Teens Fall Down a Video Game Hole in 'Neighborhood 3: Requisition of Doom' at Convergence-Continuum, But It's a Shallow Trip

It's virtual reality vs. reality without a clear answer

click to enlarge Teens Fall Down a Video Game Hole in 'Neighborhood 3: Requisition of Doom' at Convergence-Continuum, But It's a Shallow Trip
Courtesy convergence-continuum

Do teenagers who become addicted to video games—from simple one person shoot-em-ups to sophisticated, multi-player, virtual reality conflagrations—turn into pale, affectless creatures their parents don't recognize? Maybe it's just the way the world has been since screens stole our children's brains and left empty husks in their place.

This is the subject on the mind of playwright Jennifer Haley in her often amusing but not terribly scary opus "Neighborhood 3: Requisition of Doom." In this production at convergence-continuum theatre, multiple characters in one suburban community are played by four eminently watchable actors, but their efforts are often cramped by a script that can't decide if it wants to be a meta-romp or a serious techno thriller.

The premise is that all the adolescents in this town are obsessed with on online game enabling them to map their own neighborhood so they can hunt and dispatch zombies. The kids become distant and anti-social as they are summoned to the kill using common household and gardening tools. Why bother with an AR-15 when you have hedge clippers?

This is a juicy set-up and the actors, under the shared direction of Cory Molner and JC Cifranic, acquit themselves well. As all the "Mother Types," Carolyn Demanelis is a treat early on as she deftly captures the banal, cliché-ridden speech pattern of a suburban mom. But she could do more to differentiate her multiple characters. As her counterpart playing the roles of "Father Types," Keith Kornajcik fashions a couple interesting versions of dullard dads. Lucy Turner hits all the marks as the "Daughter Types," complete with the appropriate pouts, sneers and momentary gushes of enthusiasm.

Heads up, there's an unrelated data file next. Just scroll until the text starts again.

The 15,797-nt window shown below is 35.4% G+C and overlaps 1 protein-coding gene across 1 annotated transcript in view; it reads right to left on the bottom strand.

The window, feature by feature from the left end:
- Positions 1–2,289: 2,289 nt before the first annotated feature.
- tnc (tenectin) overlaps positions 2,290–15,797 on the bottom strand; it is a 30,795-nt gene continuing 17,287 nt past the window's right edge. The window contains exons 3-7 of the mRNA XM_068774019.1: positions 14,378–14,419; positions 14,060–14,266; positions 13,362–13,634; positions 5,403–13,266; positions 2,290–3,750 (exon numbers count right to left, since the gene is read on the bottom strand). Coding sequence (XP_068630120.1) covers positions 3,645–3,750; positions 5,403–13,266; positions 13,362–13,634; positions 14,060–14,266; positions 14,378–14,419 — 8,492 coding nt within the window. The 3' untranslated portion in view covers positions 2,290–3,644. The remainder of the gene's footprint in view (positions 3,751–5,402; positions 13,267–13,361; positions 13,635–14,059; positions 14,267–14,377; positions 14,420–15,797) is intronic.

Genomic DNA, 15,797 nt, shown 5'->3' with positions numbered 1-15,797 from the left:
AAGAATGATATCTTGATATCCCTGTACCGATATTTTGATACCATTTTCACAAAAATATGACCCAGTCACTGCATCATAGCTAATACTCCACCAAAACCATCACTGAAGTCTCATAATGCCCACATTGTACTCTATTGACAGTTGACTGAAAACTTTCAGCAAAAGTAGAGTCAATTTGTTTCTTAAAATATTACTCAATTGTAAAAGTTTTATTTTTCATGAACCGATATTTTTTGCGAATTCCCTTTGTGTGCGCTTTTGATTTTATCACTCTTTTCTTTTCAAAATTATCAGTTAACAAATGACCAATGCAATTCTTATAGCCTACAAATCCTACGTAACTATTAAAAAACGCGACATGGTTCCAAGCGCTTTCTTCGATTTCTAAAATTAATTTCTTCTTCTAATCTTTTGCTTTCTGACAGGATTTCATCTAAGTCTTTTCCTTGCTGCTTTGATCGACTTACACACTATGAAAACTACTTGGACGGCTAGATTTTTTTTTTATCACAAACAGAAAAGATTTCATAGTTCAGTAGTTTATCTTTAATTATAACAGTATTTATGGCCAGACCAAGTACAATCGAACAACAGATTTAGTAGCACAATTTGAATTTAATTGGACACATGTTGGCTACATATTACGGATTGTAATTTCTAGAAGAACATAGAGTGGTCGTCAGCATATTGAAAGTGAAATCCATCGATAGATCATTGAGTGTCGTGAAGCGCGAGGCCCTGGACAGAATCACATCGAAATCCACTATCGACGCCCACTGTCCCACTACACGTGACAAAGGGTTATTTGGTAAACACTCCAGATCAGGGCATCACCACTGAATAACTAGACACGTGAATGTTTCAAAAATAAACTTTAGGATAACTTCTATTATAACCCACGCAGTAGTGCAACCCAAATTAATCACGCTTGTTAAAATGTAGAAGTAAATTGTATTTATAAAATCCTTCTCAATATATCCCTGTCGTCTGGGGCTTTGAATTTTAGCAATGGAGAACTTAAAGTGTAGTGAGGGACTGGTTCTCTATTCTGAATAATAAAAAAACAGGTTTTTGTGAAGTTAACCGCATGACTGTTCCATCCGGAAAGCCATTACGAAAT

As the "Son Types," Emileo Fernandez starts off with a perfect slack-armed slump typical of teens who only bloom in the pale light from a computer screen. Later on, his posture becomes more exaggerated and begins to look like early-onset scoliosis. And as a digital character, he captures the pulsing, hesitant moves of a pixel person.

Playwright Haley's 80-minute piece has something to say about virtual vs actual reality, but it doesn't quite get there. As more characters are added, the less the audience can focus on who is doing what, and why. In addition, the set design—a runway sandwiched by audience seats on either side—often puts the actors in uncomfortable and/or unviewable positions. It's always tricky staging a show in the confines of con-con's tiny space, but this attempt doesn't serve the play well.

A large screen is used to show still photos of various locales (a rec room, etc.), but is otherwise underused in a show that's all about screens. Con-con has a history of incorporating video into their productions, and it seems that the directors could have conjured a better way to visually support their players.

Ultimately, N-3 is caught between referring to the characters as "types" (in the program) and treating them as individuals with actual names which used in the play itself. Just because you admit to using stereotypes doesn't make them any less stereotypical. Since the playwright declines to bring clarity, it's up to the audience to do that work. And despite the acting skills on stage, not everyone will be willing to shoulder that challenge.

Neighborhood 3: Requisition of Doom
Through September 17 at convergence-continuum, The Liminis Theatre, 2438 Scranton Road, Cleveland, 216-687-0074, convergence-continuum.org.
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Christine Howey

Christine Howey has been reviewing theater since 1997, first at Cleveland Free Times and then for other publications including City Pages in Minneapolis, MN and The Plain Dealer. Her blog, Rave and Pan, also features her play reviews. Christine is a former stage actor and director, primarily at Dobama Theatre...
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